When evidence of Jones’s abuse and insanity mounted, Harvey Milk used his office to provide the cult leader credibility. “Such greatness I have found at Jim Jones’ Peoples’ Temple,” he assured Guyanese Prime Minister Forbes Burnham. “Rev. Jones is widely known in the minority communities here and elsewhere as a man of the highest character, who has undertaken constructive remedies for social problems which have been amazing in their scope and effectiveness,” he explained to President Jimmy Carter, urging him not to intervene on behalf of parents wanting their kidnapped son returned from Guyana (he returned in a coffin). In a letter to Carter cabinet secretary Joseph Califano, Milk called Jonestown “a beautiful retirement community,” characterized Peoples’ Temple as transforming criminals into good citizens, and bizarrely called a group that imported food into its agricultural project until the end and counted starving individuals in its ranks as “alleviating the world food crisis.” San Francisco honors Milk with a terminal at its airport, a school, and a square all named for him.
Willie Brown compared Jim Jones to Martin Luther King and Mahatma Gandhi, among others. He encouraged Fidel Castro to regard Jones’s 1977 trip to Cuba as a state visit, as though the cult leader’s stature rose to the level of a national leader. “I have worked with Jim for several years,” Brown wrote Castro, “and consider him a close personal friend and a highly trusted brother in the struggle for liberation.” The western half of the Bay Bridge now goes by the “Willie L. Brown Jr. Bridge.” Whatever Brown’s many accomplishments and considerable charms, he acted as an enabler to the greatest villain in the city’s history.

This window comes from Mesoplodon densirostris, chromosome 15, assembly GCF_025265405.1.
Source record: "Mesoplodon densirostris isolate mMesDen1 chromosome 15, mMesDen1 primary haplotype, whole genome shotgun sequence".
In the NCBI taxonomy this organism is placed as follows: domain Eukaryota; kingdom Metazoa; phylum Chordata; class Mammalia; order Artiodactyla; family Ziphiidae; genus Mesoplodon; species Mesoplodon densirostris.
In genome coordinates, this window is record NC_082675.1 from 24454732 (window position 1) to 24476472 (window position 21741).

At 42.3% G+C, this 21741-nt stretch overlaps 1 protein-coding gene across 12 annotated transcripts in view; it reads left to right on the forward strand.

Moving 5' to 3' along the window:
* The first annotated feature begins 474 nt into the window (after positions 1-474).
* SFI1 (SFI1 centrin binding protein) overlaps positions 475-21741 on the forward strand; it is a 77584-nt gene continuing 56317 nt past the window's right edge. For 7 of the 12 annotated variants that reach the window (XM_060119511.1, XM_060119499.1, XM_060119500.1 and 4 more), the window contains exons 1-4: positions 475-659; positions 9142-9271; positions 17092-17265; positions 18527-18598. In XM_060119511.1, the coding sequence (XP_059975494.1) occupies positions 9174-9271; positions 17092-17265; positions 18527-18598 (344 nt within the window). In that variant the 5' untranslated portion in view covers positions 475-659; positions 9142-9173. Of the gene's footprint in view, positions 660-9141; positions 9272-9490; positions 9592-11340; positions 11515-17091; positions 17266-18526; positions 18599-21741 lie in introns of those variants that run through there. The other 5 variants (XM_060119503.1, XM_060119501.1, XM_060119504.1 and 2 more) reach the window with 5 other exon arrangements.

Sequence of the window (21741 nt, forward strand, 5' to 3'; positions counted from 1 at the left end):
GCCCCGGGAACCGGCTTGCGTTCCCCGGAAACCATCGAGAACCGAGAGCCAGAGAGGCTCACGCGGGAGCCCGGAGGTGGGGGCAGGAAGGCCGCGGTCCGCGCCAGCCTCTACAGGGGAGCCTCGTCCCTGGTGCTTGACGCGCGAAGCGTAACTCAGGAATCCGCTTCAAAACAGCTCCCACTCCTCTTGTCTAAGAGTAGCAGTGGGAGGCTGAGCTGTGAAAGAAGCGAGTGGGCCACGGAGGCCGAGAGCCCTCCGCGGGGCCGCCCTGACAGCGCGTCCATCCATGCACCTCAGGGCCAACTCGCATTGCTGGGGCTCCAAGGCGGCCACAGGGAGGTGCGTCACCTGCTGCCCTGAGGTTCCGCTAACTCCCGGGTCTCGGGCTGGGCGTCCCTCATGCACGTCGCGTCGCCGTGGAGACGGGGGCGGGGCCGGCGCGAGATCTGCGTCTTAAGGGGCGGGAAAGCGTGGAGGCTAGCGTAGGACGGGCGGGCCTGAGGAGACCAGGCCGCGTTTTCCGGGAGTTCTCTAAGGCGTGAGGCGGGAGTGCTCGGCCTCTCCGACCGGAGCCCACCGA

The city that whitewashes Washington similarly honors Jones boosters Herb Caen, Rep. Phil Burton, and others. Their roles in empowering the vilest figure in the history of the city should serve as if not an automatic disqualifier in public honors at least a factor that gives pause. But in San Francisco playing a central role in the founding of the United States makes one unfit, not playing supporting and leading parts in the rise of the man responsible for killing over 900 Americans.
Clearly, this culture war does not stop at the San Francisco city limits, and the culture warriors do not fix aim merely at controversial figures in U.S. history, such as Confederate generals. They seek to erase nearly all of U.S. history and erect a new pantheon of greats consisting of ideologues who flatter progressive sensibilities. This isn’t patriotism but politics.
Nike pulling the release of its Betsy Ross flag sneakers, Charlottesville’s city council voting to end a holiday honoring longtime favorite son Thomas Jefferson, and the widespread contempt exhibited in response to a patriotic parade in the nation’s capital on the occasion of the nation’s birthday suggests that the winds of the Bay Area blow east. Something San Francisco this way comes.